Disclaimer: this post is in no way judging FB users or the people who love them.
…does it make a sound?
Or, to put more personally: if I don’t broadcast my daily experiences on social media, do they really exist? Do I?
These and other existential quandaries surrounded my decision to quit Facebook. I was taking a hike recently and came across a beautiful forest vista; my first impulse was to whip out my phone and “share” my experience. Why? Isn’t having a Walden moment with myself enough? Isn’t the purpose of my hike to get some exercise, fresh air, and some time away from my “screens”? It was at that moment when I realized how much social media had rewired my brain. I needed to make a change.
I would do something radical. I would quit!
Some people are good at limiting their usage, but I found that a clean break was necessary. My biggest problem with FB is that, although it can be very entertaining, it is a colossal waste of time. It tends to suck me in the way Twitter doesn’t. Perhaps it’s because (with a few exceptions) I really don’t ‘know’ anyone on my Twitter feed. With Facebook it’s more personal, thus (for me anyway) more insidious in its ability to pull me into its matrix and steal my precious time.
I admit I was nervous. It felt like I was going off the grid, burning my social security card, erasing my history. I did some research and found that I was not alone. There are other FB defectors out there, and somehow they survived.
The immediate benefits and concerns
On my first day FB free, I found I had an extra fifteen minutes in the morning to make my bed and sweep the front walk. I find I’m spending less time on my phone and more time reading actual books. My house is cleaner, my laundry put away, my distractions are limited. And because I am about to start writing my third novel, limiting distractions is important. Now I can focus without the fallout from some political debate or random message from someone I barely know slipping into my consciousness and absconding with my mental energy. No longer will I suffer the indignity of an unflattering tagged photo. I’m free!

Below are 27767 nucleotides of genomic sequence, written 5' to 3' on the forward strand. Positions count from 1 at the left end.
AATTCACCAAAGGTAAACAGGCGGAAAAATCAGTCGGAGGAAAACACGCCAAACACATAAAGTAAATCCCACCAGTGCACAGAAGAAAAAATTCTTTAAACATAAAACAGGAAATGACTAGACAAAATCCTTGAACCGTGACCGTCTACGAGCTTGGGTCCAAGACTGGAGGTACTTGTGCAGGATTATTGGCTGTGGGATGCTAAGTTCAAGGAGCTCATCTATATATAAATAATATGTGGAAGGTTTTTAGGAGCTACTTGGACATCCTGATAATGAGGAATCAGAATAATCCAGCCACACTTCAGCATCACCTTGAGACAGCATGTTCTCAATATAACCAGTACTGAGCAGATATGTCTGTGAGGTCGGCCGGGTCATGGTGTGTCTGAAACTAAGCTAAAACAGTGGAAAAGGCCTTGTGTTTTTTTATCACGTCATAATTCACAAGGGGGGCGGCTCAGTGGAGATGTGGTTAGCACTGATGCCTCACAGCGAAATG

Will I miss out? I must admit my social calendar did improve as a result of FB, so I will have to work harder at staying in touch with people. For awhile there, I was using the platform a lot when I was hosting my own events, but I’ve cut back on that almost completely. If I decide to throw a party, I have an email chain that should do the trick.
What about marketing my books and films? To be honest with you, of my 1,000 plus FB “friends,” only about four of them purchased my last book, and those were all people I know well enough to contact through email, so I don’t think I’m missing out much there.
As many have already discovered, FB makes it very difficult to leave. For one thing, it’s a challenge to even find the “delete account” instructions in the settings (I had to google it). I opted for the “deactivate account” to start, providing me with some training wheels for the big exit. That allowed me time to download any photos and videos I wanted to keep as well as ask for the email addresses of people with whom I wanted to keep in touch.
Beware, when you try to deactivate FB will tempt you with a “they will miss you” message along with profile pics of people with whom you’ve interacted the most. It gives you an option to “send John a message,” but once you do you’re back in the matrix. Ignoring their friendly faces, I go down the list of “reasons for leaving.” Each one yields a pop-up window offering you another option, like HAL advising you to “take a stress pill and think things over.” Nice try, FB. I’m out.
Did anyone even notice I was gone?
After deactivating for a week, I girded my loins and logged in one last time to make the final exit. Except for a message from FB trying to lure me back in, no one seemed to have noticed I was gone. That sounds pitiful, but it was actually quite freeing. It confirmed my decision. After making sure all my data was downloaded (I don’t want to lose any of those cute Lilly pictures), I located the delete button (again, I had to google it. It doesn’t appear in the settings tab), and voila’! FB immediately sent me a message that in T plus fourteen days, I can still change my mind. You have to wonder at its persistence.
My real friends do not number over 1,000, and they know how to reach me. In fact, FB must have sent out a message because after I deleted, two of those “real friends” sent me good, old-fashioned text messages. Proof that I do exist outside FB! Life goes on, and mine will go on without Facebook.
Want to stay in touch? Drop me a line at email@example.com.